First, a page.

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  #21  
Old 12-05-2007, 11:34 AM
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Default Re: Pompeii Oven in Switzerland: the Saga Continues...

Frances, I am going for high insulation. Based on what you have done so far, finish with the vermic combo, but I would do 3 inches of Matrilite 18 around the sides with 5 inches up top. By the looks, your not doing any structure surrounding the oven so finish the job with some accrilic stucco type of finish afterwards. This is just a suggestion though, and there may be better ideas.
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  #22  
Old 12-05-2007, 04:33 PM
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Default Re: Pompeii Oven in Switzerland: the Saga Continues...

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Originally Posted by Frances View Post
Will you be cooking in your oven over Winter at all, or have you closed down completely for the time being?
I successfully cooked eight pizzas on Saturday night in an outdoor temperature of around -20C (that's less than 0 in farenheit), and still no insulation on the oven! Heat management was a tad tricky, but it worked. Likely not as well as it will once it's insulated, which I hope is soon - depends on how busy things get in the next few weeks.

I plan to operate the oven all winter, just maybe not as often as I would if it was warmer ... if I can still get to it, that is ... we've already got lots of snow and it looks like it's here to stay - they're predicting the longest, coldest winter in 15 years. Figures, now that I've built an outdoor oven. Good thing I finished the dome when I did!

Hope your tonsilitis clears up soon and that you get an answer about your mortar in time to take advantage of your good weather ...
... ANYONE LISTENING? (Frances, I'm being a loudmouth on your behalf, hope you don't mind)

Sarah
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  #23  
Old 12-05-2007, 06:48 PM
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Default Re: Pompeii Oven in Switzerland: the Saga Continues...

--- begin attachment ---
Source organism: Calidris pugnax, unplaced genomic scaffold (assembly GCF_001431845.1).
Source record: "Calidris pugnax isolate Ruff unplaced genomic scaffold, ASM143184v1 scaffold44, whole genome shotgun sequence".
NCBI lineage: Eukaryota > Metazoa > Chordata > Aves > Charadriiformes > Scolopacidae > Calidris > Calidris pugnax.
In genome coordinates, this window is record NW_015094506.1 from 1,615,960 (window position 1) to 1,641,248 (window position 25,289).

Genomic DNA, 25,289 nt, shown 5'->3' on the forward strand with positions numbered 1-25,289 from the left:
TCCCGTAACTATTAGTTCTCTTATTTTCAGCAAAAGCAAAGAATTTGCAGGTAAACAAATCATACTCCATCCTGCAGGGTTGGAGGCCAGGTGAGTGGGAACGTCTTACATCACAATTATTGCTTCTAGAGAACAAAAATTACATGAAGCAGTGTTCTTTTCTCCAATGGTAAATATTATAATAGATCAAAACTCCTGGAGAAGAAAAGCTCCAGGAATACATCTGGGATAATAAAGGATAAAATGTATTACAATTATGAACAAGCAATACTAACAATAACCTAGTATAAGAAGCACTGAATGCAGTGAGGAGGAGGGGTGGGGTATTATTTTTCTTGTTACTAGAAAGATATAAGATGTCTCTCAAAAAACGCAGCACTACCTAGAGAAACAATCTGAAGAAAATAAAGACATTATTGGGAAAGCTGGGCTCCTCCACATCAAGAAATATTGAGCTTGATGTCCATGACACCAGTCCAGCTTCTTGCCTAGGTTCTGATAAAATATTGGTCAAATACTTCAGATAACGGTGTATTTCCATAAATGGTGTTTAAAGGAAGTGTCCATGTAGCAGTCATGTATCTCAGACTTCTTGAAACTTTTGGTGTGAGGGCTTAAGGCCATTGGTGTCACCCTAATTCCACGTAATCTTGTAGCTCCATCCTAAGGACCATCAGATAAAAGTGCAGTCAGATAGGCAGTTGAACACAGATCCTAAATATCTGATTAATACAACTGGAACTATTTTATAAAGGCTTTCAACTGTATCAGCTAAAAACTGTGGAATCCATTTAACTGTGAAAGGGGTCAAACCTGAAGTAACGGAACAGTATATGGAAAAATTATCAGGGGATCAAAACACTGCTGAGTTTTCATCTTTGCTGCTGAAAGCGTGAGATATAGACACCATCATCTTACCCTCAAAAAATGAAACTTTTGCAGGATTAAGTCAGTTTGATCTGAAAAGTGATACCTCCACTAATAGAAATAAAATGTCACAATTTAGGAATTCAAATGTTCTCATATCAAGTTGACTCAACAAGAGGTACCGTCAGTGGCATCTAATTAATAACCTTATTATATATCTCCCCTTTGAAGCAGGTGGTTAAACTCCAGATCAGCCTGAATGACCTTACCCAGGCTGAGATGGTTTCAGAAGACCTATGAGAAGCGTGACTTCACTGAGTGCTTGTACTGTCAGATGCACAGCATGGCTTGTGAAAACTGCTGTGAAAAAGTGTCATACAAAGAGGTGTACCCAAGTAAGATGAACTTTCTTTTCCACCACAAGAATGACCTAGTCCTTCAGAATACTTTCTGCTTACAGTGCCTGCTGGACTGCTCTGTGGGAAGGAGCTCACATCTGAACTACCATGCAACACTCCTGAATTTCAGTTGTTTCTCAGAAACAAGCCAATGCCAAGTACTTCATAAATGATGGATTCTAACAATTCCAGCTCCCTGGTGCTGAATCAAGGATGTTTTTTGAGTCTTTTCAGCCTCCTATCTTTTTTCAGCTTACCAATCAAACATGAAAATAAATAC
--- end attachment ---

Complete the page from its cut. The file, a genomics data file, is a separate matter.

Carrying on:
Was my advice not the answer Frances was looking for?
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  #24  
Old 12-06-2007, 06:51 AM
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Default Re: Pompeii Oven in Switzerland: the Saga Continues...

Thank you for the advice Acoma. I'm not sure it was quite what I was looking for though... Matrilite 18 is an insulating product, right? Or not? (Please bare in mind, all products have different names where I live )

The insulation on my oven is already finished, for better or worse. 4 inches of rockwool and about the same of loose vermiculite. The vermiculite had to be loose because the rockwool shouldn't get wet. The question is, with the vermiculite layer covered in chicken wire it still has quite a squishy surface, so how much mortar do I need to cover it with, and how much reinforcement will it need?

I visualise this layer as a self-supporting structure sitting up ontop the hearth, protecting the oven and insulation below it. A bit like an egg shell - and that's where I start getting worried bout how thick it needs to be

Sarah, I don't mind in the least . It sounds as if you're having fun with your oven: The eternal struggle of womankind and her oven against the elements. You're doing good!
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  #25  
Old 12-06-2007, 06:55 AM
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Default Re: Pompeii Oven in Switzerland: the Saga Continues...

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Dave, where are the pics of the structure over your insulation??? You said you'd started, I want to know how you're doing this bit!!
I posted some pics on my thread today Frances. They show my dome insulation.

Are you feeling better today?